Instead of, “You never stick up for me,” try, “Whenever your father begins criticizing me, my heart hurts because you don’t defend me. I don’t feel valued or loved when I’m being left on my own to withstand his cruelty.”
The difference in these two approaches are “I” statements versus “you” statements. Always state your side of the situation using “I” statements, not “you”. “You” statements can make a spouse feel attacked.
Hopefully your husband will hear what you are saying and a great conversation will take place, with some changes being made on his behalf. If he doesn’t hear what you are saying, or worse, it turns into a huge fight, you may want to seriously consider seeking out counseling to work through the issue. Ultimately, if he won’t defend you but his family is that horrible to you, you may have to gently but firmly tell him you will not be attending his family functions until something changes. Obviously, you don’t need to pull this card out if just rude comments are being made, in which case, refer to Situation #2, but if what they are doing falls into the “absolutely cruel” (a.k.a. emotionally and mentally abusive) category, this may be an option you have to consider.
(Note: If you have children, don’t deprive them of seeing their grandparents, unless, of course, the grandparents are being emotionally abusive with your children as well, in which case it is more than appropriate to keep the kids from them.)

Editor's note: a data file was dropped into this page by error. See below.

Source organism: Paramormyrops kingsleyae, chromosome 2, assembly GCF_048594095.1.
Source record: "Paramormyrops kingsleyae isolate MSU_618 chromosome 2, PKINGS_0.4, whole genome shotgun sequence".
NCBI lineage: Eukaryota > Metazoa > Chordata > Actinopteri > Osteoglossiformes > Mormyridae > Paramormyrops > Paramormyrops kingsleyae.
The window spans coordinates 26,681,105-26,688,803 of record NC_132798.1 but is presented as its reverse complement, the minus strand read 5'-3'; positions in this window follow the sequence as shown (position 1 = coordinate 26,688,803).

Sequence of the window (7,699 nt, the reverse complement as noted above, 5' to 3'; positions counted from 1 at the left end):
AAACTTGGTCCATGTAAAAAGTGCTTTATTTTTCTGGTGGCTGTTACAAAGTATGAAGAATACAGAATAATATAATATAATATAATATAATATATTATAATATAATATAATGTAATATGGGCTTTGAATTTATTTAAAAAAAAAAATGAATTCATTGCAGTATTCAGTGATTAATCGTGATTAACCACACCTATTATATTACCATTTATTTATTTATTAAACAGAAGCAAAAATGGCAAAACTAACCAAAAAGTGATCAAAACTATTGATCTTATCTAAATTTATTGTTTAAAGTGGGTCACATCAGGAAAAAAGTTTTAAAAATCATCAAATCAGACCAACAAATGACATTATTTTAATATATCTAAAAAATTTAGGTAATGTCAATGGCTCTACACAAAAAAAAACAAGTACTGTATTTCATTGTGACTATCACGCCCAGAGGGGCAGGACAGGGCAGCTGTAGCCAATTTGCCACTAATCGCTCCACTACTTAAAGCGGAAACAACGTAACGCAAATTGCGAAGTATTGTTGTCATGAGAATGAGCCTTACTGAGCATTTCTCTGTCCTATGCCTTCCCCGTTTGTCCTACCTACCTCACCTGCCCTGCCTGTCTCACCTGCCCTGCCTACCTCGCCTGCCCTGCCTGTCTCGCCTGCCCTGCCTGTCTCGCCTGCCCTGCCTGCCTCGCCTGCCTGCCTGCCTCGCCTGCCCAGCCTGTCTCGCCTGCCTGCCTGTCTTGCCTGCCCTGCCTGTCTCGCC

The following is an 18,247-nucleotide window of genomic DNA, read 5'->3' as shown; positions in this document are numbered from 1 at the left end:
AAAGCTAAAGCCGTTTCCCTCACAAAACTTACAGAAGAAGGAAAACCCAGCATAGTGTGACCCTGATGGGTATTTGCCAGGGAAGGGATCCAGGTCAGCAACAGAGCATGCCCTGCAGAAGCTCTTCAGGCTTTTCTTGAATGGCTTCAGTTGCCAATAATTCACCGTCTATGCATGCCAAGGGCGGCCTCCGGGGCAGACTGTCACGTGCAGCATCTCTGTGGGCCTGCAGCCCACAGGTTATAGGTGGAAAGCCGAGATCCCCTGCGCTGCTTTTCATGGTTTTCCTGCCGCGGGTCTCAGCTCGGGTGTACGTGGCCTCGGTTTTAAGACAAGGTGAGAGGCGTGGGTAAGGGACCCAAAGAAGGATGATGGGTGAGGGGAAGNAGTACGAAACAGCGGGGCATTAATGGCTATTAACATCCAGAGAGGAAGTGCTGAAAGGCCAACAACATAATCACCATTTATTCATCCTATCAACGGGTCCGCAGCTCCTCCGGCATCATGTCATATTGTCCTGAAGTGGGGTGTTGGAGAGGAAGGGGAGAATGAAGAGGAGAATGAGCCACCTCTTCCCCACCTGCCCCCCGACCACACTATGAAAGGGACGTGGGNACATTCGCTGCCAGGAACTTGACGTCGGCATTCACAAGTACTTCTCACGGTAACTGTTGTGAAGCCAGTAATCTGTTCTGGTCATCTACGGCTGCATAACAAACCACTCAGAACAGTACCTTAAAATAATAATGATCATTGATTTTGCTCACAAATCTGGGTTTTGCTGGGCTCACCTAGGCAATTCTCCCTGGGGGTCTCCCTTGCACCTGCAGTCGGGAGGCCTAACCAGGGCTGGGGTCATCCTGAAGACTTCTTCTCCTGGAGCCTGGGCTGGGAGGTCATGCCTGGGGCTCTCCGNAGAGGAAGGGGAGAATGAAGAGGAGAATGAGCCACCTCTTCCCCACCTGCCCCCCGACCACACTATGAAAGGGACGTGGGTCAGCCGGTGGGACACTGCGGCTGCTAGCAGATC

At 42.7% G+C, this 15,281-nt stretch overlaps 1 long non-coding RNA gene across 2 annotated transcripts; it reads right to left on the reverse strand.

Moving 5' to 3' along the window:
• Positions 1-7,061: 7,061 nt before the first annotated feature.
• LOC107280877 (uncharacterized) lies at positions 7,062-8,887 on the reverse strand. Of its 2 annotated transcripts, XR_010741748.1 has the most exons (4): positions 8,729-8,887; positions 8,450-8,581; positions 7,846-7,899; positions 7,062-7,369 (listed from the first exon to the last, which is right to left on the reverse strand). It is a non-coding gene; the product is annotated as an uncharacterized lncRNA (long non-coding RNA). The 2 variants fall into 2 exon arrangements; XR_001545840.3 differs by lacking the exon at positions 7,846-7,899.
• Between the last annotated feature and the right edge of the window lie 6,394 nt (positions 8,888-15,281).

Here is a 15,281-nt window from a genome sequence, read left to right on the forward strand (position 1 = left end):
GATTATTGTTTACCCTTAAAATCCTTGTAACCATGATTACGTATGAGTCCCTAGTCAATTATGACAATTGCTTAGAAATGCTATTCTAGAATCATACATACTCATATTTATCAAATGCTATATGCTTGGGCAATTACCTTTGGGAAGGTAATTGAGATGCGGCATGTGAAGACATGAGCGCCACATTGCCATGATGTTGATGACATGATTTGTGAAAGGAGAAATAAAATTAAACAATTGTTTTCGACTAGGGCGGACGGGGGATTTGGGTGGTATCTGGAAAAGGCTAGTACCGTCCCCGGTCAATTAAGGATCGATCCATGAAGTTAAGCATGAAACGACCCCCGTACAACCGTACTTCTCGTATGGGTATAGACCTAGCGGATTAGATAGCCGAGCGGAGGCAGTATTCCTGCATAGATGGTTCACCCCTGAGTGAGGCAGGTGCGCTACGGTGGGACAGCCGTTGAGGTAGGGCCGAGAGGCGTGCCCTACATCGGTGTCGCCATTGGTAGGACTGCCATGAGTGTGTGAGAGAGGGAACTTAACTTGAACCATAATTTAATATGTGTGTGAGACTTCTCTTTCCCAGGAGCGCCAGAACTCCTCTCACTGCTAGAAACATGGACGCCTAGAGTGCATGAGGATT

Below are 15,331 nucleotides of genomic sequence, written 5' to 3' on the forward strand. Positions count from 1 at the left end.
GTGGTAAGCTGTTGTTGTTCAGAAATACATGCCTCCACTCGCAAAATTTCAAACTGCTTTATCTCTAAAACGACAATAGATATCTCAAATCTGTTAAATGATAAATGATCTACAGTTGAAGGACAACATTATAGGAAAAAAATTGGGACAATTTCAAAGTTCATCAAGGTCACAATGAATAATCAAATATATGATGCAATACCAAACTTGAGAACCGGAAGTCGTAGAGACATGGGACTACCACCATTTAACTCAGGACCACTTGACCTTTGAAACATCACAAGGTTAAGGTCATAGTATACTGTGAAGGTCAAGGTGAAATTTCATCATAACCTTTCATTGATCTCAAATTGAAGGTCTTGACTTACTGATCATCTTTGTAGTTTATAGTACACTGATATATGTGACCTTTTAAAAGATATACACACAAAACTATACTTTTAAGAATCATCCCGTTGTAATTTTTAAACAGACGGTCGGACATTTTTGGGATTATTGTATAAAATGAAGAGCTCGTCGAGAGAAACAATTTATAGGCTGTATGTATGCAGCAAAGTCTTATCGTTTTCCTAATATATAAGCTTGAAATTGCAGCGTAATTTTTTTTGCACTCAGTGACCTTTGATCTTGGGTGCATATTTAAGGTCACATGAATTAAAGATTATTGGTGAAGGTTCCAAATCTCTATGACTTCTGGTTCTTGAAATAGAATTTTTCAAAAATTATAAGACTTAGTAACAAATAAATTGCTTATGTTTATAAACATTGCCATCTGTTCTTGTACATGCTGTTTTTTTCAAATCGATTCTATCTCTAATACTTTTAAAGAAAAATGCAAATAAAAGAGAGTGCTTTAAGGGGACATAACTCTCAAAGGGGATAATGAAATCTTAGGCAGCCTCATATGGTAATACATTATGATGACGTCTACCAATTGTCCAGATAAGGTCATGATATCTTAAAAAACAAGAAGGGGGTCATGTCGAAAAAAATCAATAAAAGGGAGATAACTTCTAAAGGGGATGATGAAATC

Situation #4: In-laws disciplining your children.
I can hear the teeth grinding now as some of you think about the last time that happened.
Unless you have implicit trust in your in-laws (and your own parents, for that matter), it is inappropriate for them to play the role of disciplinarian in your children’s lives. As hard as it is, you need to gently but firmly lay the boundaries down as to what is appropriate with their involvement with your children’s behavior and what is not.
For instance, it is appropriate for them to come to you if they find your son hitting one of his cousins so that you can handle the situation as the parent. It is not appropriate for them to take it upon themselves to send your son to another room for time out or to spank him.